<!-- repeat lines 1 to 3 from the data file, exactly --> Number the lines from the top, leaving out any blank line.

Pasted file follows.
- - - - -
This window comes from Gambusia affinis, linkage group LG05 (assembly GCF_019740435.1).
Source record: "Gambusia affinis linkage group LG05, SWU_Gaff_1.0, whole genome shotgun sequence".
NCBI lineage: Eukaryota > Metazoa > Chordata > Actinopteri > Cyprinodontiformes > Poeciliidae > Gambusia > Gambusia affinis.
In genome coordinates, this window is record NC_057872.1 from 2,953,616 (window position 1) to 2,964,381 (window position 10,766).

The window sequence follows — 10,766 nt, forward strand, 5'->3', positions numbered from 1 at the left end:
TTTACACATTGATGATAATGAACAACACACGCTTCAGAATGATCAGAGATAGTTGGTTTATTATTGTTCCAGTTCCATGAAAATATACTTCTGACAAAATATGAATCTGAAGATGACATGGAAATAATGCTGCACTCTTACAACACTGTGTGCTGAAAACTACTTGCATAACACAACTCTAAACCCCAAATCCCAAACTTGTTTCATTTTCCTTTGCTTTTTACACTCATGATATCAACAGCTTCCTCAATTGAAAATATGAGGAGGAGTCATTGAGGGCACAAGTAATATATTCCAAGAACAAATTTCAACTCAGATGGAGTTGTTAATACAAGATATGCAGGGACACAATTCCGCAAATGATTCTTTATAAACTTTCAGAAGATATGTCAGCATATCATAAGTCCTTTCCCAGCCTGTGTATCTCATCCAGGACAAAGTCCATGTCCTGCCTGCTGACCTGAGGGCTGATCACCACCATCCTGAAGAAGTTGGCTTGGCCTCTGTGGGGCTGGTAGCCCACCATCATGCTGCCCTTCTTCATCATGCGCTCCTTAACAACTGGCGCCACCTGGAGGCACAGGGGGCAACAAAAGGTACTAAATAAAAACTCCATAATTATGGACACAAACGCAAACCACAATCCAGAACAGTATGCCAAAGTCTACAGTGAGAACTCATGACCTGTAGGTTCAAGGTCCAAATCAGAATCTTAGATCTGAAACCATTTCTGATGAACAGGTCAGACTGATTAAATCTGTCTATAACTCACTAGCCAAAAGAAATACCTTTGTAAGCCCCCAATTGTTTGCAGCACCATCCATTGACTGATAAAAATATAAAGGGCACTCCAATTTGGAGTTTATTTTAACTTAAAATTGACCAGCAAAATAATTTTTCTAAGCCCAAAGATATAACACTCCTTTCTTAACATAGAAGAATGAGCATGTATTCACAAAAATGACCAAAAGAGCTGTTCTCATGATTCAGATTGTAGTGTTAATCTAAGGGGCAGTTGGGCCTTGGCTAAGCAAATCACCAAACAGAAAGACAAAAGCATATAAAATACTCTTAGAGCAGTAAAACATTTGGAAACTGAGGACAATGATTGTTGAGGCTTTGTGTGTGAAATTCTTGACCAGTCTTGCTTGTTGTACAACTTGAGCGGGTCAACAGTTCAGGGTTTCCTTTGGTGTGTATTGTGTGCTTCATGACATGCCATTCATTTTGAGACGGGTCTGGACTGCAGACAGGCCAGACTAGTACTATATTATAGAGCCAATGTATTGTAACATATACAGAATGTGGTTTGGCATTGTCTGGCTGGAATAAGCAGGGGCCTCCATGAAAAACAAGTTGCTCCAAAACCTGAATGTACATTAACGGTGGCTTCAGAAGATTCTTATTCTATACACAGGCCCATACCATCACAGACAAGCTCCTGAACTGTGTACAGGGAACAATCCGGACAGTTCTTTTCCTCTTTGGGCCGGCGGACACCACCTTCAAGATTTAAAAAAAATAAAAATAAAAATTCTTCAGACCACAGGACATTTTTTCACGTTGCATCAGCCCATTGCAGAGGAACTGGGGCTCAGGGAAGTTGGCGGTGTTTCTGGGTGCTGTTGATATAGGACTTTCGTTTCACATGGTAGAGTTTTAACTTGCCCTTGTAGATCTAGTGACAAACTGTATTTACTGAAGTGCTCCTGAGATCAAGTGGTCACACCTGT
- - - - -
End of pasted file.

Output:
This window comes from Gambusia affinis, linkage group LG05 (assembly GCF_019740435.1).
Source record: "Gambusia affinis linkage group LG05, SWU_Gaff_1.0, whole genome shotgun sequence".
NCBI lineage: Eukaryota > Metazoa > Chordata > Actinopteri > Cyprinodontiformes > Poeciliidae > Gambusia > Gambusia affinis.